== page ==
Ides of March.
George Clooney’s political movie, The Ides of March, is a provocative tale of political ethics, loyalty, and bare-knuckle battles for personal gain. It’s also a timely commentary that reminds of the 2008 Democratic presidential campaign. Set in Ohio before an intense mid-March primary election, the film provides an intense look at behind-the-scenes jockeying that keeps theatergoers analyzing and anticipating.
Ohio has become a hotspot in presidential politics and it plays out in this film, “As goes Ohio, so goes the nation.” Cincinnatians will spot familiar Queen City landmarks and nostalgia—Bearcats, the Roebling Bridge, and the X on the floor of the Cintas Center.
The film opens with its main character, press secretary Stephen Myers (Ryan Gosling), standing on a college stage doing sound checks to prepare for his candidate, Governor Mike Morris (George Clooney). Who is Morris? He’s an avowed liberal, admitted atheist, and antiwar candidate. He’s part Obama, reflected by his campaign posters. We later find he’s part Bill Clinton. He’s in a tough battle for the Democratic nomination against Senator Pullman, who touts his electability in November.
Clooney, also director, based the film on the play Farragut North. The 2008 play, written by Beau Willimon, an aide to both Senator Chuck Schumer (D_NY) and Howard Dean, has likely seen his fair share of backroom intraparty intrigue. Clooney’s screen version plays to several themes that have become mainstays in national campaigns for the party nod. The Morris camp has to consider how playing to his party’s base will be packaged as extremism during the general campaign. High profile endorsements and convention delegations are sought in return for post-election appointments. And, of course, there’s sex.
The narrative hook comes when Myers, “the best media mind in the country,” receives a call from Pullman campaign manager Tom Duffey (Paul Giamatti), asking for a brief, secret meeting, which immediately tests Myers’s conscience. Reluctantly, Myers shows up for a beer and the sensitive information he cannot resist. After revealing some of their own internal polling, campaign strategy, and inevitable victory, Duffey tries to entice Myers to leave Morris’s campaign to come work for Pullman. Myers resists, placing loyalty to his friend over the promise of future political success. “Do you want to work for a friend or for the president?” Duffey presses.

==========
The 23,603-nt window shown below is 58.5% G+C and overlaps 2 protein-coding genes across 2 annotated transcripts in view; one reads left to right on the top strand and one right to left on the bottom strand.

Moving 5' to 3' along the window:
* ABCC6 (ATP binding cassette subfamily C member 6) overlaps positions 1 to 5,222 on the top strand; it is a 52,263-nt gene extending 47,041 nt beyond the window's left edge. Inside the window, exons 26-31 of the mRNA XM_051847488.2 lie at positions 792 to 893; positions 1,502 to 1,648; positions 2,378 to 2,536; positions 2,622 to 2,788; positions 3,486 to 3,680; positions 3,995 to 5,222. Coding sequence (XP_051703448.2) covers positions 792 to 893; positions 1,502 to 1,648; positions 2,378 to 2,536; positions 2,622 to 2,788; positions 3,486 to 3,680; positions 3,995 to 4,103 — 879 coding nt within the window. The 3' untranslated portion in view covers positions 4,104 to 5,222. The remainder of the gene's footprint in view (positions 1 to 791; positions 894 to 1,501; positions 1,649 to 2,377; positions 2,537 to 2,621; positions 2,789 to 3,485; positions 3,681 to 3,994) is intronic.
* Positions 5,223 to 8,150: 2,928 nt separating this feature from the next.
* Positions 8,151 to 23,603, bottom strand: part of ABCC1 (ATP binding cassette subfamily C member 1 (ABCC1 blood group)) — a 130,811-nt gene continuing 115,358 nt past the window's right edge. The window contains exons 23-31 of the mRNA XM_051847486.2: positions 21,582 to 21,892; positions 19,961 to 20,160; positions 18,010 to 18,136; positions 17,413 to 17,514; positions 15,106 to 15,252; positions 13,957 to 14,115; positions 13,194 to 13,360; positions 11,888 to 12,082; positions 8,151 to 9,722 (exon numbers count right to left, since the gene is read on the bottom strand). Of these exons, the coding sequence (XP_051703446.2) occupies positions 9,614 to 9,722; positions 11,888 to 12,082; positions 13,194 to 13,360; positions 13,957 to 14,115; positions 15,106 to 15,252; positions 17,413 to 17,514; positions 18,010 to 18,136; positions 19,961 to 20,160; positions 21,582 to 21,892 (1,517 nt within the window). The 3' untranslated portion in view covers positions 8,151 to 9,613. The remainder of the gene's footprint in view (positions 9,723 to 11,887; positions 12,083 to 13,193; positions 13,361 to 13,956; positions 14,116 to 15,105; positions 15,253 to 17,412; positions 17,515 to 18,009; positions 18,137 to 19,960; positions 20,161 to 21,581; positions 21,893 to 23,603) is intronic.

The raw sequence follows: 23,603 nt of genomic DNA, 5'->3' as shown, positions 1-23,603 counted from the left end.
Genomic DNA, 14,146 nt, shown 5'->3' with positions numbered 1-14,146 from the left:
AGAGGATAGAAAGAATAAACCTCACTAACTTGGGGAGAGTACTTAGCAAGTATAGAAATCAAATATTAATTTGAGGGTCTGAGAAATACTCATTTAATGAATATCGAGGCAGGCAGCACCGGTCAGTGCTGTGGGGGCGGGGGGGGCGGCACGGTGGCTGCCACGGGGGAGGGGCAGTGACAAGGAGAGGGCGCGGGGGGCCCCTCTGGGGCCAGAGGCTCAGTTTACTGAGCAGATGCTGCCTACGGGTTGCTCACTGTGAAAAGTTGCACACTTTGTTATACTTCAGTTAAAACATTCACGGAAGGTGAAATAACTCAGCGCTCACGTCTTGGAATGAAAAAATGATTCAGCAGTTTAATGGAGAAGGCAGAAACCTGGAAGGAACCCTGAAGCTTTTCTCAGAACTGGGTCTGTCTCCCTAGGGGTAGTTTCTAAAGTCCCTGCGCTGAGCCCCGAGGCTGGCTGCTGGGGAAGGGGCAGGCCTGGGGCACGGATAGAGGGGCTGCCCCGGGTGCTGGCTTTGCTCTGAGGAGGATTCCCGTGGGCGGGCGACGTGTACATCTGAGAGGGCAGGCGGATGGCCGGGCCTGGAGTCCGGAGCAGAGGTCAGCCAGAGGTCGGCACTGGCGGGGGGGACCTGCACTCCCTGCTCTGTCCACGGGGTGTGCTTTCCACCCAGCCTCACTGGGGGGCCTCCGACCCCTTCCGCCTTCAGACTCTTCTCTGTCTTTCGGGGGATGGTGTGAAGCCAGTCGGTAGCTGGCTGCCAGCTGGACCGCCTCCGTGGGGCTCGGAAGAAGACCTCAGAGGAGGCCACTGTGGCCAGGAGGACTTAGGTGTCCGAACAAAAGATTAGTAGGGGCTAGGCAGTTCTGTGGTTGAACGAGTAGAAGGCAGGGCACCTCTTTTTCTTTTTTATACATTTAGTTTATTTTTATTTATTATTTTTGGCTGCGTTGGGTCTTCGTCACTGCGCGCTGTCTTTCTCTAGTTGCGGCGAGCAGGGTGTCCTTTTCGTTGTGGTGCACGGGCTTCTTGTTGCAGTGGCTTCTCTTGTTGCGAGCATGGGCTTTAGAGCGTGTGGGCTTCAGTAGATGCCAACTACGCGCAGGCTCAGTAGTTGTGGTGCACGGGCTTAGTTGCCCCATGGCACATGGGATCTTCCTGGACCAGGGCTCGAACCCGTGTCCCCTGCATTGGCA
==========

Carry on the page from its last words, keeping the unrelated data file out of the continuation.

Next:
Elements of the 2008 Democratic campaign become obvious. When Duffey tempts Myers, he declares that Ohio has an open primary. “Every conservative is going to line up and punch my guy’s ticket,” says Duffey, citing how “Limbaugh and Hannity” are trying to influence the Democratic contest. Recall as Super Tuesday 2008 approached, Rush Limbaugh encouraged Ohio Republicans to go to the polls and vote for Hillary Clinton on a Democratic ballot in order to prolong her fight with Obama and to increase the chances for the more divisive, perhaps less-electable, Clinton. When Hillary won the Ohio primary, to no one’s surprise, Limbaugh undeservingly claimed the credit. The Ohio secretary of state later found that 7.5 percent of Democratic voters had voted Republican before. FactCheck.org estimated through exit polls that about half voted for Obama and the other half voted for Clinton.
Mrs. Clinton had appeared at Cincinnati State with then-Governor Ted Strickland as the Ohio contest heated up. In Game Change, the most comprehensive behind-the-scenes tale of 2008, authors John Heilemann and Mark Halperin suggest that Strickland was atop Hillary’s VP shortlist in hopes of steering Ohio’s Democratic electorate and convention delegates her way. In Ides, a similar endorsement plays into the race.
The plot thickens when a cute young female intern in the Morris camp gets overly friendly. Without revealing too much here, let’s just say John Edwards’s real-life affair with campaign filmmaker Reille Hunter, their love child, and cover up had to be considered in this script. When Ryan Gosling’s character makes a shocking discovery, he throws damage control into high gear. One must wonder how much Andrew Young, an Edwards disciple, serves as a model for the Myers character. Young became the key enabler for his friend and took the fall for a time as the father of Hunter’s child while his boss was still seeking the nomination. Others in the Edwards camp surely knew of the pregnancy and the real father. How should they have acted? For their candidate, for the party, or for the country? As the Edwards affair unfolded thanks to a tenacious National Enquirer, journalists and Democratic leaders became shocked that Edwards’s people withheld something that would have inevitably come out during the general election campaign and would likely have handed the presidency to nearly any GOP candidate.
From the early phone call and encounter between Duffey and Myers, ethics and behind the scenes intrigue keep the viewer on the edge of their seat. Aides in both camps and a high profile office-seeking North Carolina Senator play hardball. After a check-mate moment, Morris is pushed into making a tough decision. The question is: will Stephen Myers do the same?